The most recognisable characteristic of Klopp’s teams is of course the gegenpressing he developed and popularised. Whereas a more standard pressing system might kick in on the halfway line, two thirds up the pitch or via certain triggers like a defender turning back towards goal, gegenpressing is a relentless mutation that requires players to press at full pelt in packs almost all over the pitch. It’s not an unsophisticated ‘everyone chase the ball’ approach, though. The idea is to hound players on the ball while others cut off his passing angles rather than simply positioning to close down the next teammate the harassed opponent passes to.

And the high-octane style doesn’t cease when possession is won. So often last season Liverpool’s attacks were conducted at a walking pace, shifting the ball from one player to the next waiting for something to happen, allowing defences to drop into shape and pack the space in front of their goal. Even for players like Sterling and Coutinho who can beat a couple of players, there was too little space and too many men between them and their target to do any real damage.

Klopp’s Liverpool will instead drive at opponents full pelt before they have time to organise. They will pass the ball plenty, sometimes even sideways or backwards, but it will be with the intention of shifting the space to find players who are bombing on. A typical transition of play at Dortmund under Klopp would be a midfielder in a central position playing a pass forward on the floor to a more advanced attacking midfielder (one of Klopp’s ‘3’ behind the striker) with his back to goal, who would lay it back off to the player who gave it to him or sideways to another making a run forward. That might sound like nothing special, but the combination of lateral and horizontal passes to find players making forward runs is exactly the kind of dynamic movement Liverpool have been sorely lacking against dogged defences at Anfield.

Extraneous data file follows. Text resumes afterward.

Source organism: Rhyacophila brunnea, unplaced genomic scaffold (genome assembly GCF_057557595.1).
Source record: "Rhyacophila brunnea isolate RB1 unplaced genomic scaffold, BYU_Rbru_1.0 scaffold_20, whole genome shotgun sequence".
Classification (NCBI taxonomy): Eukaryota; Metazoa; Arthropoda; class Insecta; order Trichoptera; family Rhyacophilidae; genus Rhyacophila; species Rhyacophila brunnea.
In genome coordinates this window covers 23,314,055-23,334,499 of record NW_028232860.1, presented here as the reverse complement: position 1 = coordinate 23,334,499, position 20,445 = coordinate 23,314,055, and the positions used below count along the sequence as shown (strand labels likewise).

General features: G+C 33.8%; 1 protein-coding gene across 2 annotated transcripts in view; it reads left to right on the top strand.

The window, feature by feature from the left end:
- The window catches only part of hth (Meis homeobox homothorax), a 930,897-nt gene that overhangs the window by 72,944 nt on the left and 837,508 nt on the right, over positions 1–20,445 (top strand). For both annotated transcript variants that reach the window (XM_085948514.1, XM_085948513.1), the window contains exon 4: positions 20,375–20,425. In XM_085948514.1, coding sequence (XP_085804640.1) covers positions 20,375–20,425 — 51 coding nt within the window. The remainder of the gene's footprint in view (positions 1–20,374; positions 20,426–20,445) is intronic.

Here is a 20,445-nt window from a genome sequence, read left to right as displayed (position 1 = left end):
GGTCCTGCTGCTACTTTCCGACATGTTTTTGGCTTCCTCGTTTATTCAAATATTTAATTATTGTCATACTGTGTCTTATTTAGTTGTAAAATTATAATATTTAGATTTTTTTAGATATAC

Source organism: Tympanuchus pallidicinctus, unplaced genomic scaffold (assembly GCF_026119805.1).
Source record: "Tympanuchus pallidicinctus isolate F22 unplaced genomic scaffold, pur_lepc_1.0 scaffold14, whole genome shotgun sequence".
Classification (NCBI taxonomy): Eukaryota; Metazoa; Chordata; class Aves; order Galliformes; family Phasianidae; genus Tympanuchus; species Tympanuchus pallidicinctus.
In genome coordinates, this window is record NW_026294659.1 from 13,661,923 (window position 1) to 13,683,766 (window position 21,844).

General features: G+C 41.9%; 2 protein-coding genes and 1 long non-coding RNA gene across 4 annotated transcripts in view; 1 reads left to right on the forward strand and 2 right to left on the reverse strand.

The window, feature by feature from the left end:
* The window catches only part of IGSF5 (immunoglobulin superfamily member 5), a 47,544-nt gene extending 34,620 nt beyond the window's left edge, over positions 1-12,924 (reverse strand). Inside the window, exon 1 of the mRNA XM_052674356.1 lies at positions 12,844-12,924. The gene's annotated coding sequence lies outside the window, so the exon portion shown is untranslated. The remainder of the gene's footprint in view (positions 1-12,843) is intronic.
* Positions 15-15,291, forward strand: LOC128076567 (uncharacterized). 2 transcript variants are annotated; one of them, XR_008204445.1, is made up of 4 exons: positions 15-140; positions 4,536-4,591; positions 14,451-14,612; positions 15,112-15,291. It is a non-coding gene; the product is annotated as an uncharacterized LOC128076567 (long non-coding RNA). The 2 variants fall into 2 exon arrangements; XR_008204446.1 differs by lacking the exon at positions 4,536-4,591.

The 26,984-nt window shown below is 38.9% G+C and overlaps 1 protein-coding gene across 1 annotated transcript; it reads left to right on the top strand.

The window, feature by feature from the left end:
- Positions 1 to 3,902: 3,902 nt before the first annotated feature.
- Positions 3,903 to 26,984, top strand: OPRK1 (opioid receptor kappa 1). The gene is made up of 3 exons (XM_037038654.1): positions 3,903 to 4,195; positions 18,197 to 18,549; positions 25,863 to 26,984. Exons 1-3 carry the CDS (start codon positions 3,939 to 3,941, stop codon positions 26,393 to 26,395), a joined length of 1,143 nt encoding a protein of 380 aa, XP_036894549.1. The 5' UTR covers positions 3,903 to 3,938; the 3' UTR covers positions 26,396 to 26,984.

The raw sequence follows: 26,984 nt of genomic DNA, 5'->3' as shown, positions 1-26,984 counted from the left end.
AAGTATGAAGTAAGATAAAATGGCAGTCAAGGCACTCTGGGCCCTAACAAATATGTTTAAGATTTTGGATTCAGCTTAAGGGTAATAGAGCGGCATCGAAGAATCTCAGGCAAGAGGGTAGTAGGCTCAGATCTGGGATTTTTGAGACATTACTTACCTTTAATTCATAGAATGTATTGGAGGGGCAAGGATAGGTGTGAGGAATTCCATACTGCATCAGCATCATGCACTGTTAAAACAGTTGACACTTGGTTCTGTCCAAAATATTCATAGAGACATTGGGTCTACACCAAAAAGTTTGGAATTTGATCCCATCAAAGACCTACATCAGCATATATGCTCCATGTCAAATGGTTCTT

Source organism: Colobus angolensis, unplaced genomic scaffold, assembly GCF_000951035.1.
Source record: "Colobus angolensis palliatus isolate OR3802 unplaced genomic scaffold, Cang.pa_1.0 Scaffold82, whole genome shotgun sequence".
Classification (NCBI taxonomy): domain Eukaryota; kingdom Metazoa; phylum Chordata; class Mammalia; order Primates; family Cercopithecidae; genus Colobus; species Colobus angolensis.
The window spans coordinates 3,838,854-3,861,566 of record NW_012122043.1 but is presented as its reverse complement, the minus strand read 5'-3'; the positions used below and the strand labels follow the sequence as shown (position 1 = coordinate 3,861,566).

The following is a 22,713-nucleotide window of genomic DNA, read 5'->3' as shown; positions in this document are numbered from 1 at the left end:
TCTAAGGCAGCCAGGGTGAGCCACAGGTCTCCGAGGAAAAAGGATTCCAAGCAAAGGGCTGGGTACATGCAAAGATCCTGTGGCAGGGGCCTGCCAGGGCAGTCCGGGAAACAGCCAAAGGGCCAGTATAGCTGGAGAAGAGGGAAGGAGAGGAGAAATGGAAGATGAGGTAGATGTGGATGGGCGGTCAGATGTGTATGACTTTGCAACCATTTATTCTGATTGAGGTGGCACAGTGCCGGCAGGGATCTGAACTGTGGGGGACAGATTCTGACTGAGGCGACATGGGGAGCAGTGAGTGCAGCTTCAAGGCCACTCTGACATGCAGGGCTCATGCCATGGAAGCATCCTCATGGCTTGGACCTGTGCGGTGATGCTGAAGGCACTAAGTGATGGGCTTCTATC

And we need not worry about isolated strikers anymore. Despite preferring to play with one lone forward, Klopp’s attack revolves around runners supporting him, and not just one but two, three or even four – all at once. It can look almost bizarre at times the way three or four yellow shirts would charge forward towards and beyond a striker poised to steer the ball into one of their paths. Expect a glut of high-tempo one-twos and lay-offs to overlapping wide players in the final third, as well as supersonic breakaways when teams are caught out committing players forward.

Anfield loves creative, beautiful attacking football. Rafa Benitez’s relatively rigid and robotic approach probably took it to the limit of what Liverpool fans consider reasonable, and only then because results vindicated the style. But simply passing the ball nicely is not enough, as Rodgers found out in his first season. What really gets the Anfield crowd going is a relentless fight and determination. Think about the players who have been the real fan favourites over the last 15 years. Gerrard. Kuyt. Mascherano. Suarez. What those four all had in common was a commitment to never walk off the pitch having given anything less than 100%. The Kop appreciates a 20 yard run to close someone down or a thumping challenge as much as it does a precision pass or exquisite goal. Jurgen Klopp will give us an entire team playing like their lives depend on it. A side composed of Kuyt’s work-rate, Suarez’s tenacity, Mascherano’s aggression and Gerrard’s desire.  

Relentless out of possession, alert and surgical with it; Klopp’s Liverpool will aim to hit opponents like a whirlwind of fire; exhausting and disorientating defences while simultaneously whipping the Anfield crowd up into a frenzy. It’s a style that revolutionised the German game but may be even better suited to the Premier League. The key will be finding players who can take on and carry out his ideas, whether via the transfer market or from those he inherits.

 

Klopperation Anfield Exercise

Simon Mignolet is not a bad keeper, and when it comes to shot-stopping he is actually very good if not exceptional, but question marks on his ability to command his box and distribution have been replaced with exclamation marks, and Klopp will surely look to replace him with a more assured character in goal before long.